A new opportunity for AT in Prince George’s County leverages on the forthcoming Purple Line. Anticipated to begin operation in 2022 under the leadership of the Maryland Transit Administration (MTA), this proposed 16-mile light rail line with 11 stops/stations in Prince George’s County will potentially provide a new opportunity for Prince George’s County residents to engage in AT on their way to many destinations [45]. The PLOT Study will take advantage of this natural experiment in Prince George’s County, an area enduring significantly pronounced racial/ethnic and gender-based disparities of adult and youth overweight/obesity and physical activity rates [1,2]. Natural experiments have emerged as research designs that provide rigorous evidence demonstrating the influence of the built environment on physical activity. In its own novel and timely way, the introduction of the Purple Line, an “intervention” will serve as a built environment modification for Prince George’s County residents. While similar natural experiment studies examining the impact of a newly introduced or expanded transportation infrastructure within neighborhood communities on adult AT have been conducted in other U.S. cities, those studies lacked diverse samples with African American and Latino populations, who have not only been historically underrepresented, but also underrepresented in research studies examining important public health issues [16,26,35,46,47,48]. Overall these studies found positive associations between AT and the presence of a new neighborhood transit option. Specifically, Miller et al. extended upon the Brown et al. 2015 quasi-experimental study, which assessed effects on physical activity and weight among participants in a complete street intervention that extended a light-rail line in Salt Lake City, Utah [35,48]. With the use of individual global positioning system (GPS) and accelerometer data, this study, consisting predominately of White participants, found that transit use directly generated new physical activity, thus yielding beneficial physical activity and body mass index outcomes [35,48]. Research on transportation-oriented developments (TOD), or rather mixed use community developments with walkable neighborhoods and located within walking distance to quality public transportation, have also examined the impact of TODs on physical activity. For example, one TOD cross-sectional study found that approximately 20% of TOD residents achieved their recommended levels of physical activity exclusively through travelling to work or school and to their preferred grocery store [49]. Although this particular study was not a natural experiment, the findings were significant and relevant to the PLOT Study. Pointedly, telecommuting or teleworking (e.g., not traveling to work), a very common work model within the Washington, D.C. metropolitan area, was identified as a detrimental influence of AT and physical activity [49].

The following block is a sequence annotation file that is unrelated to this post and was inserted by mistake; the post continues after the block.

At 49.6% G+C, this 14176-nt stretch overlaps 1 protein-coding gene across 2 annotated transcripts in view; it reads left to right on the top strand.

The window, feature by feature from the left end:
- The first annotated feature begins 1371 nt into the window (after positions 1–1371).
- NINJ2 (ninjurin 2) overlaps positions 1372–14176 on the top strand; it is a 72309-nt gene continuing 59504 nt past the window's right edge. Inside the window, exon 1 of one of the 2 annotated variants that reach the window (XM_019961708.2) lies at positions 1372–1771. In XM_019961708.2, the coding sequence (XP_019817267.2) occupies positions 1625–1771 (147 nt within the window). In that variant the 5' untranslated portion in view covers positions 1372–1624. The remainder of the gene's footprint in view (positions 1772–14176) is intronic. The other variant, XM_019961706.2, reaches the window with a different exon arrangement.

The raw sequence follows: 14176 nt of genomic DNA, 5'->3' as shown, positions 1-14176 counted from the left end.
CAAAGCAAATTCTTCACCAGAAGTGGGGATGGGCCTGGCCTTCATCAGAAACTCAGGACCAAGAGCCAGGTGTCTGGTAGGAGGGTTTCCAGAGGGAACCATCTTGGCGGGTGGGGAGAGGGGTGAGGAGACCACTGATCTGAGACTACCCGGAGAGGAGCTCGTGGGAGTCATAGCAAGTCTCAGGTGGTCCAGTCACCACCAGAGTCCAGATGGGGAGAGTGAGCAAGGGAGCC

The PLOT Study will specifically recruit participants from African American and Latino populations, the first (65%) and second (17.8%) most common racial/ethnic groups in Prince George’s County [50], who are (a) disproportionally impacted by physical inactivity related health outcomes and (b) underrepresented historically, as well as, in research studies. Furthermore, there is a paucity of research on youth PT and AT in the U.S. [25,32,33,51]. To the best of our knowledge, the PLOT Study will be the first study to focus specifically on the impact of newly introduced light rail on both adult and youth AT within the U.S. and specifically within the Washington, D.C. metropolitan area. Overall, the objective of the PLOT Study is to examine pre- and post-Purple Line PT use, AT behaviors and attitudes and physical activity and how contextual effects impact these activity variables with a diverse and historically underrepresented population.